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Measuring the performance of software development projects

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The performance of an organization depends on how well its managers and executives know their goals, which can best be used to measure their business’ performance and results against them.

When it comes to optimizing business value in software development and delivery projects, the same performance management practices we regularly use can and need to be applied. This is crucial in today’s world, where software is used by many successful organizations to gain competitive advantages and drive innovation.

According to the Standish Group’s “CHAOS Chronicles”, only 34% of software projects are deemed successful, costing over $300B annually; 49% of budgets suffer overruns and 62% fail to meet their schedules. Considering today’s economic difficulties, results have to be delivered not only under deadline-induced pressure, but also developing innovative products and applications must be done within a strict budget.

So what is there left to do? At first sight, reorienting teams to focus on ROI, risk management, reducing costs and reaching the business’ goals might seem like the best solution, but many industry studies have shown that aligning projects to achieve quantified ROI and mitigation risk is not a well-established discipline, with two thirds of managers making decisions based on their “gut feel” rather than verifiable information. That in most cases results in a poor decision-making process, which as well results in a large percent of lost revenue.

Things such as productivity and ROI may seem impossible to measure considering the level of complexity involved in software development projects, since in order to measure productivity, one needs to monitor all the inputs which go into the business process of software delivery and at the same time, determine a way to measure the outputs of the process.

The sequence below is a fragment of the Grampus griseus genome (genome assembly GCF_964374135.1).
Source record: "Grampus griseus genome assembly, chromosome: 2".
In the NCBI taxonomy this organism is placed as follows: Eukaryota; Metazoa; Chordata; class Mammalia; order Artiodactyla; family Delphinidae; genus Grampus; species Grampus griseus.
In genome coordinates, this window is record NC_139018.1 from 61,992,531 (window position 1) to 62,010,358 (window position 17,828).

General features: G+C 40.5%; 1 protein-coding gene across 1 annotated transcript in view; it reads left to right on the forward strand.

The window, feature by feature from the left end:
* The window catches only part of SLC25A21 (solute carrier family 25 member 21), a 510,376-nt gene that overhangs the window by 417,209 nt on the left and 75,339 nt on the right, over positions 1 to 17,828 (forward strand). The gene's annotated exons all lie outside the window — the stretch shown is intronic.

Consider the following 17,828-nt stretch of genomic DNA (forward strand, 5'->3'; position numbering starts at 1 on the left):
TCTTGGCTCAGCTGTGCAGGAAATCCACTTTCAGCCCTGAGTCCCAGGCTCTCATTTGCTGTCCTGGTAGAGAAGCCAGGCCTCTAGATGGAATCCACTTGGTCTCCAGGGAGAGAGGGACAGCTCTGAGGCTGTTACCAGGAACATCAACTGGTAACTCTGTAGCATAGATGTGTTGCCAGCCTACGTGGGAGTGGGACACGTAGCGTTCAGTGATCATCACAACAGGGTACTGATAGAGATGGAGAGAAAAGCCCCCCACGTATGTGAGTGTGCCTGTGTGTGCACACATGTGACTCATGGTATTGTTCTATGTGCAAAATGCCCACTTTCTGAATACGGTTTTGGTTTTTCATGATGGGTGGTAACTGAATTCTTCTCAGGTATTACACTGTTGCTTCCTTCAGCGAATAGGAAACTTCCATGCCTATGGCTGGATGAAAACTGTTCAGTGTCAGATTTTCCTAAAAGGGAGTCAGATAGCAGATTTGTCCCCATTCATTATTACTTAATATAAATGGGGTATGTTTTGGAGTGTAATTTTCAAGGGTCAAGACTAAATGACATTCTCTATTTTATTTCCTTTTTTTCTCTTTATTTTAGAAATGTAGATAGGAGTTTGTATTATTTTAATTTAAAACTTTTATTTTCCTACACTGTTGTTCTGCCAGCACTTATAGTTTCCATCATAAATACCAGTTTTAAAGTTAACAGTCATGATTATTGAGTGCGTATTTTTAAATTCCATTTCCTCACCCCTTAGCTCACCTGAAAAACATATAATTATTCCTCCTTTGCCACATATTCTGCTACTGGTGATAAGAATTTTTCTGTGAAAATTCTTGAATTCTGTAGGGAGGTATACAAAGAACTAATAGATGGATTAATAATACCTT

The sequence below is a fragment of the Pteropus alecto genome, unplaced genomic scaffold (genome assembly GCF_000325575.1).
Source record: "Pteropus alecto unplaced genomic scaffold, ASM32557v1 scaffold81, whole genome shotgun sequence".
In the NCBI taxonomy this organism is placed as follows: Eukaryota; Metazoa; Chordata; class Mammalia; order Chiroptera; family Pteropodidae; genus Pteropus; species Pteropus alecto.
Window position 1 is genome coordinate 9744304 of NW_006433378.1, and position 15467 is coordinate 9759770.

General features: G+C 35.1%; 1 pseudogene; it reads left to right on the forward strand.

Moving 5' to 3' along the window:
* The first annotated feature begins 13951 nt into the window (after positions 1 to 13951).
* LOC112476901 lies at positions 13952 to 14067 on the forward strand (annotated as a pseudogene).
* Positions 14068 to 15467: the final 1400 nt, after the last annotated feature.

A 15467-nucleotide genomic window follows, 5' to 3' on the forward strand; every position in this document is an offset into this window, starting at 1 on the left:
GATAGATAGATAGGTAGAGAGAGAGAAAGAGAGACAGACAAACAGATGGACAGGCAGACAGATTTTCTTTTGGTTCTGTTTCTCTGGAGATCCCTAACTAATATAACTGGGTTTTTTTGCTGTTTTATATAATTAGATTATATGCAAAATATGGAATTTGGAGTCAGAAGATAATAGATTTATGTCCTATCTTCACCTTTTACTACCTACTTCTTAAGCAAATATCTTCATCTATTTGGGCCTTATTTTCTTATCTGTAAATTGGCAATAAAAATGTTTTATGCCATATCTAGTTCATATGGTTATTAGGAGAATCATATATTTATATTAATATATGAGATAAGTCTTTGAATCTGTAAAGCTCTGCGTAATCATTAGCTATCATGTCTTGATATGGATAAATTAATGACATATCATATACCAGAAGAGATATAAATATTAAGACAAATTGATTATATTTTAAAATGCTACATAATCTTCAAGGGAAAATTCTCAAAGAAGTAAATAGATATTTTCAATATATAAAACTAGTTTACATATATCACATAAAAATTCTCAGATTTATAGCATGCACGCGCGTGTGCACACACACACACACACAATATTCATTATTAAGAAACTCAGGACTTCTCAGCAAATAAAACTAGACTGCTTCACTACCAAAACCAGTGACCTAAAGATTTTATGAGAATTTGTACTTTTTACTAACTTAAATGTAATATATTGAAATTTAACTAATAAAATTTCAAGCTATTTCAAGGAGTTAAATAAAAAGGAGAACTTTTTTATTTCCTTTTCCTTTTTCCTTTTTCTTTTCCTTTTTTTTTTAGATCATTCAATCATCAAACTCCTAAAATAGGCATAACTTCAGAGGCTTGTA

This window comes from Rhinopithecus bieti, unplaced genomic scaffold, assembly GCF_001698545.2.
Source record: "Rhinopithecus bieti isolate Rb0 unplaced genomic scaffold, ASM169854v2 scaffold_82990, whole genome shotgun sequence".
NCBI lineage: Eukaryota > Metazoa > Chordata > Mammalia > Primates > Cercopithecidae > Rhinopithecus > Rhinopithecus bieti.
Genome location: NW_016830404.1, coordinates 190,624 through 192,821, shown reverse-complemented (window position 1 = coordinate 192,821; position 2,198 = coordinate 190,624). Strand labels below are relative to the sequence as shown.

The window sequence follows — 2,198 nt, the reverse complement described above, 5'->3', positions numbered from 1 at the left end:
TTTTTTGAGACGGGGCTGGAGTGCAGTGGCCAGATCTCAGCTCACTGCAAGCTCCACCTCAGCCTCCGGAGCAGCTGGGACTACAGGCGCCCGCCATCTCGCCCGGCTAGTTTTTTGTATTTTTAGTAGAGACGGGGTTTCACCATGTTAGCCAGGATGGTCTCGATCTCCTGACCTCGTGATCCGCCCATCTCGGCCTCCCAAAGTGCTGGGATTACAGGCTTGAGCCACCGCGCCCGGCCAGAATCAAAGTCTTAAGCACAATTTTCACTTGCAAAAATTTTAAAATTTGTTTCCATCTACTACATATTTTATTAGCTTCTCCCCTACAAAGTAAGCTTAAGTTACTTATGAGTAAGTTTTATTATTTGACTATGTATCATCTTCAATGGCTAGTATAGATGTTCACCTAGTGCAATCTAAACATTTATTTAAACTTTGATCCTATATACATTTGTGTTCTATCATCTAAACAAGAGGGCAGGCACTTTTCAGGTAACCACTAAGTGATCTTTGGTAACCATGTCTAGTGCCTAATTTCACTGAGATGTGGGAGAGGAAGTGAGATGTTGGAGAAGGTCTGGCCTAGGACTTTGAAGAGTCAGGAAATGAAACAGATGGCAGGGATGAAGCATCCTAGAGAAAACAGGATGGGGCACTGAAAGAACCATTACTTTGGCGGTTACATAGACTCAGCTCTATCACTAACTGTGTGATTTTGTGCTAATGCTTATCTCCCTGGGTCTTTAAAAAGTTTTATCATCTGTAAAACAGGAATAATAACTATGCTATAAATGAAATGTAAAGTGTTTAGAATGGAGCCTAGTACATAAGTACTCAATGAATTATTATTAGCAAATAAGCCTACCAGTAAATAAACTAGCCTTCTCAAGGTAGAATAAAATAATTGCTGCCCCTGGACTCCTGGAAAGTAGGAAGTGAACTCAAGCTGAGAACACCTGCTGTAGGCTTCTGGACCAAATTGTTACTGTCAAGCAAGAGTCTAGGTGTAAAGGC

Simply collecting measurement for its own sake will not result in value for an organization, but adapting the performance management process to fit within the established team and tool constraints will.

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The main challenges in measuring and managing software projects usually spring up when separate teams focus on numerous tasks, such as the development, build, testing and deployment steps, each having its separate bulk of processes. Moreover, it gets even more complicated when we talk about large organization, because we need to take into consideration the geographical/regional distribution of team members, crossing organizational boundaries, and also the multiple, heterogeneous team infrastructures.

A very careful approach is needed when deciding how to measure a developer’s performance, given the fact that traditional methods like lines of code, number of check-ins and so forth are proven to be subjective with today’s software engineering concepts. Rather than measuring individual KPIs in a project, we need to have a team-oriented performance approach. However, when working in a commercial development environment it’s important to keep track of and a close look at a few factors for individual developers:

  1. Willingness to take over complex tasks and the amount of effort involved in delivering them – different people work on different parts of the code and on different levels of the problem, making absolute measurements misleading at best.
  2. Test coverage and completeness – the amount of work that will be covered by an individual needs to be decided upfront, and when a developer often fails to meet it, it has to be taken care of.
  3. Code review comments – on each project, there is a specific number of code reviews that need to be conducted for a given time period. This helps assess the coding standard improvement for each developer, based on the code reviews feedback, as well as detect recurring issues and bring them to light.
  4. Technical mastery – assessing the mastery level of each developer individually is crucial when it comes to delegating tasks among your team.

However, keep in mind that when reviewing a developer, it is very important to not only assess the quality of their work, but also define “good work” in the context of your organizational needs and that of the specific projects and positions he will take over in the organization.

Remember, at the end of the day, every project is unique and even though the measurements of the development team and the expected performance levels are decided based on the final release, there are different aspects and requirements that each team member should be aware of when it comes to expected performance.

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